Honda announced today that new features will be added to the automaker’s Honda Sensing suite of active safety systems over the next few years. Unfortunately, U.S. customers will have to wait quite a while before the best stuff comes to our shores, even though many of these features are already sold on Hondas in other markets or are currently available on budget-friendly rivals like the Chevrolet Bolt EUV.
Here’s everything Honda is planning.
Honda Sensing 360 for thee, but not for me
Honda has been applying the Honda Sensing branding to its suite of active driving aids since the 2015 model year, but a more advanced version of this system has been available in China since earlier this year. Dubbed Honda Sensing 360, the system is stacked with a number of features not available in the standard Honda Sensing suite. Honda Sensing 360 adds a number of millimeter-wave radar sensors to expand the area of coverage for the vehicle’s active safety features. They allow for additional features not present in non-360 models, including front cross-traffic alert, reducing adaptive cruise control speed while cornering, and partially automated lane changes.
These features aren’t groundbreaking in any way but they do make the Honda’s safety suite more competitive with systems from rivals. Nissan’s ProPilot Assist offers the same set of features, for instance. But Honda has been slow to roll Honda Sensing 360 out to consumers, as evidence by the initial release to the Chinese market this year. For reference, Nissan has offered ProPilot Assist since the second-generation Leaf debuted in 2018.
By 2024, Honda Sensing 360 will add a level of hands-free driving and lane changing to the system, but it’s not clear whether this will only be available at low speeds – à la BMW – or at highway speeds, as offered by General Motor’s Super Cruise or Ford’s BlueCruise. Also on the to-do list are an exit warning system and a driver monitor.
The U.S. launch of Honda Sensing 360 is at least three years away, with Honda’s announcement today stating, “The improved Honda Sensing 360 system will begin rolling out in the [second] half of the decade and will be standard on all new Honda and Acura models in the U.S. by 2030.” Motorcycle detection is also planned to be added by 2030. That means you’ll be waiting a while for features that are available on rivals now.
Honda Sensing Elite is even further away
Honda sent shockwaves when it became the first automaker in the world to release a vehicle capable of Level 3 autonomous driving. Only 100 examples of the Honda Legend were fitted with the tech but represented a significant step forward in the development of self-driving automobiles. Was wider adoption of Honda Sensing Elite just over the horizon?
Nope. Honda’s announcement today did mention Honda Sensing Elite, in the context that Honda engineers are working to add to the system’s capabilities. Starting in the “mid-2020s,” HSE will begin hands-off automation while navigating streets, merging onto and exiting highways, and parking in and driving out of garages.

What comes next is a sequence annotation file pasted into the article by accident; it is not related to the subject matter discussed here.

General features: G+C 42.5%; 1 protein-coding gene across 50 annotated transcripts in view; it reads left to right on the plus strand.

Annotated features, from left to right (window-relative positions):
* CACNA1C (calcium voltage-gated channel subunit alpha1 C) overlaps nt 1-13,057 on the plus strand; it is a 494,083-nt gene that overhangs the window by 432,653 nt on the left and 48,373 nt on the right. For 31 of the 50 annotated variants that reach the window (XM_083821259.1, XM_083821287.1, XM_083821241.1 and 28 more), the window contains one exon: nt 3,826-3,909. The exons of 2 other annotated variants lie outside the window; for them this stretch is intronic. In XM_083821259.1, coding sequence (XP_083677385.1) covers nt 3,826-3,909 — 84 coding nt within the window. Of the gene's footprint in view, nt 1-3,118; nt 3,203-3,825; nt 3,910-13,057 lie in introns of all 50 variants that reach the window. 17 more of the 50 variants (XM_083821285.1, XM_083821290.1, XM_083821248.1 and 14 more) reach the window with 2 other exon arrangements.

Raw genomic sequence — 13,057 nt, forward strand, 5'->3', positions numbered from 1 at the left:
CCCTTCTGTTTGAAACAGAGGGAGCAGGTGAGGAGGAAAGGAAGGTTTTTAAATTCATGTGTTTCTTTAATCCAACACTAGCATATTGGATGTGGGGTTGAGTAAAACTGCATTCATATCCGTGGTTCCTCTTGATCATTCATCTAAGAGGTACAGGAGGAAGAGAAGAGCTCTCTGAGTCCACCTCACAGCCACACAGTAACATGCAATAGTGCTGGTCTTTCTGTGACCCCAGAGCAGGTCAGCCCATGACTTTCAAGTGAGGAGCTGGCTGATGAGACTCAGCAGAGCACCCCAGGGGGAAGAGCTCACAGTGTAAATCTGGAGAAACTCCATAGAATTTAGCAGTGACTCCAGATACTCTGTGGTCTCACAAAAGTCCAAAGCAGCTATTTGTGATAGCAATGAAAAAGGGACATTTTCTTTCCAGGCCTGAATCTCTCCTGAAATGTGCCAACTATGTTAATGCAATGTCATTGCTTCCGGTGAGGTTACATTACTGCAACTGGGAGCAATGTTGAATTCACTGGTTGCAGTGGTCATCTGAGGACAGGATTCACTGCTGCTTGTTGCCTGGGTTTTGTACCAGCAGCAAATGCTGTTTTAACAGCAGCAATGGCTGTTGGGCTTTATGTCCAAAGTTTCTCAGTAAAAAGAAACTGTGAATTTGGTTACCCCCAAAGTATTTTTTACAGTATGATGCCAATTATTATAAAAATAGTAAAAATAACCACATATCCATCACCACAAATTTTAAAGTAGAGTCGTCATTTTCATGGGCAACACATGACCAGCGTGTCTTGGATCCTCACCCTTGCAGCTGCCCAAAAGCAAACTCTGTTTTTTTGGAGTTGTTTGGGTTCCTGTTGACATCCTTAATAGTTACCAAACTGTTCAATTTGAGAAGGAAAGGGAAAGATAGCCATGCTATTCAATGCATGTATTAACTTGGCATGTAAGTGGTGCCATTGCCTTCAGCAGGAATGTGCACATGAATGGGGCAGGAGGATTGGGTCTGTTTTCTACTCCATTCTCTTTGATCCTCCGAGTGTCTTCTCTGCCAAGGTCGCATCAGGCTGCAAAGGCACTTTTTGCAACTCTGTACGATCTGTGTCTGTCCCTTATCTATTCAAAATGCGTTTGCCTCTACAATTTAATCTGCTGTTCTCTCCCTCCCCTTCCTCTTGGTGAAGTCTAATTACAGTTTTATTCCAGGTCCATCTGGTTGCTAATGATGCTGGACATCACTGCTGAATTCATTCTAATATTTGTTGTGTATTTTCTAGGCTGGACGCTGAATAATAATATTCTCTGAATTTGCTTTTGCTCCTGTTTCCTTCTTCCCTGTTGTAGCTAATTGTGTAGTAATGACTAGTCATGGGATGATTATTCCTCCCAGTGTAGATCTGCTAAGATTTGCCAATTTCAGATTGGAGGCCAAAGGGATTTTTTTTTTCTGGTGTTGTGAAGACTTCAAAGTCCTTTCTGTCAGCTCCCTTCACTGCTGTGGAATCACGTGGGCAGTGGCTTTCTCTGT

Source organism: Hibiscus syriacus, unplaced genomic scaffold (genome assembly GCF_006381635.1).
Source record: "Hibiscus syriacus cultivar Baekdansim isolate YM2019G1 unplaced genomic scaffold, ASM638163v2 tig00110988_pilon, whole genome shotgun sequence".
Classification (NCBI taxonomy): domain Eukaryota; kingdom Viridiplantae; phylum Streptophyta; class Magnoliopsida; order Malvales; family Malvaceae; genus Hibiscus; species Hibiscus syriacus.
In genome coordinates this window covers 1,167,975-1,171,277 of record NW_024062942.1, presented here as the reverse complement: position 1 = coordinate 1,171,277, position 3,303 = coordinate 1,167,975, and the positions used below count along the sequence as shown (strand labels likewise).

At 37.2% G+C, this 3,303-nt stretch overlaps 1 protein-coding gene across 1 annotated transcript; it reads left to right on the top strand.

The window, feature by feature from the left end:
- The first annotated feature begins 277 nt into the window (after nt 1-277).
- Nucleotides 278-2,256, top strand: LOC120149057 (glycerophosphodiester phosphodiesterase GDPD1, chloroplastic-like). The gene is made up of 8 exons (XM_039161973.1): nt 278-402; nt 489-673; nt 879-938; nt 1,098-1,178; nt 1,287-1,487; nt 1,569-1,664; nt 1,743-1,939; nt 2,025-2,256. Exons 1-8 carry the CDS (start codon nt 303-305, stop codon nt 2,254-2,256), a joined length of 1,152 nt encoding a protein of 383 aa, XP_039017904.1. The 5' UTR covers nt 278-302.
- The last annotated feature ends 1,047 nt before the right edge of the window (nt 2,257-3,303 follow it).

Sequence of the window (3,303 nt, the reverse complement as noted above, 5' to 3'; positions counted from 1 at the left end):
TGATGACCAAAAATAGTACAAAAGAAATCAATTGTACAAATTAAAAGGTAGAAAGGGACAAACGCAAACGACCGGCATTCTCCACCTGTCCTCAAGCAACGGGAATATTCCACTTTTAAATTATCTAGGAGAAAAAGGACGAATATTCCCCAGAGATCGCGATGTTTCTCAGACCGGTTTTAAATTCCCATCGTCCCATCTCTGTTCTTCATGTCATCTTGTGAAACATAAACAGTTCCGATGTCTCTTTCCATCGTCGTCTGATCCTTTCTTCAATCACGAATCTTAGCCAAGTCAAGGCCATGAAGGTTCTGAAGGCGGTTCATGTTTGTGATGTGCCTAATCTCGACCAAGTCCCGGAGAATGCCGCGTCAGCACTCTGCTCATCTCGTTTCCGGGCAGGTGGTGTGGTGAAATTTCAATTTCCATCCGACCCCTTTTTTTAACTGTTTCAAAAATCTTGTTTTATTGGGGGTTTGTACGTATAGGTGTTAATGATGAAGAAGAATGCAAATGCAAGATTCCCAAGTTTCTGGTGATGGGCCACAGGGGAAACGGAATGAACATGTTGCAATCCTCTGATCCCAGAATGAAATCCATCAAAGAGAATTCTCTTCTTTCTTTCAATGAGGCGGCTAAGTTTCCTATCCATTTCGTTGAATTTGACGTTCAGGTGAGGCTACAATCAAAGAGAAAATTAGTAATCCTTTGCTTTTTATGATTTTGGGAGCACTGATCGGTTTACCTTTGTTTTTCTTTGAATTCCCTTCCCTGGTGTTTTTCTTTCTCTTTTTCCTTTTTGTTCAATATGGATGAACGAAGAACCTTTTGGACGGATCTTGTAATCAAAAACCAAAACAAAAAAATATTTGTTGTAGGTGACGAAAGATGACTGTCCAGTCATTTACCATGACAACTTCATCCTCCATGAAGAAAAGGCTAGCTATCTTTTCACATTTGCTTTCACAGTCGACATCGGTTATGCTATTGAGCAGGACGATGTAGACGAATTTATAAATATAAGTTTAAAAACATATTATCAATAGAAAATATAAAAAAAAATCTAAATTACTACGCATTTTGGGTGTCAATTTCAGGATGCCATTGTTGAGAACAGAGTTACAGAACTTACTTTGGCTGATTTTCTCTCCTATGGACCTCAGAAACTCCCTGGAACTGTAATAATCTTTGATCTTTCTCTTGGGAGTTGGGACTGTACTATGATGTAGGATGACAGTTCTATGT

But the automaker provided no additional details as to when Honda Sensing Elite will be available on additional models in Japan — where the 100 Legends with Level 3 functionality are leased — or in other markets like the U.S. Given that Honda is already disclosing that 2030 is a solid target for widespread adoption of Honda Sensing 360, it’s safe to say that Honda Sensing Elite is even further away.
Going hands-free today
All major automakers are advancing toward self-driving tech, so this announcement from Honda is primarily noteworthy with respect to how far away Honda is from delivering this tech to consumers.
So what do you do if you want self-driving tech now? Currently, no vehicles on sale in the U.S. today are capable of Level 3 autonomy, but Mercedes-Benz is close. The luxury manufacturer sells S-Class models with Level 3 tech in Germany now, and it’s in the final stages of rolling out its Drive Pilot Level 3 system for S-Class models in the U.S.
There are also a number of automakers with vehicles that offer a level of hands-free driving ability, which we consider a half-step between Level 2 and Level 3 autonomy. General Motors, Ford/Lincoln, Lexus, Nissan and Rivian sell at least one vehicle with hands-free high-speed driving on certain highways, while BMW has at least one vehicle with hands-free low-speed operation. The least expensive vehicle you can buy with a hands-free driving system is the 2023 Chevrolet Bolt EUV — the Premier model with Super Cruise package retails for $34,895 before any applicable tax credits.
And before you light up the comments section, no, Tesla’s misleadingly named Autopilot and Full Self-Driving systems are not hands-free. From Tesla’s Autopilot support page: “Autopilot is a hands-on driver assistance system that is intended to be used only with a fully attentive driver. It does not turn a Tesla into a self-driving car nor does it make a car autonomous.”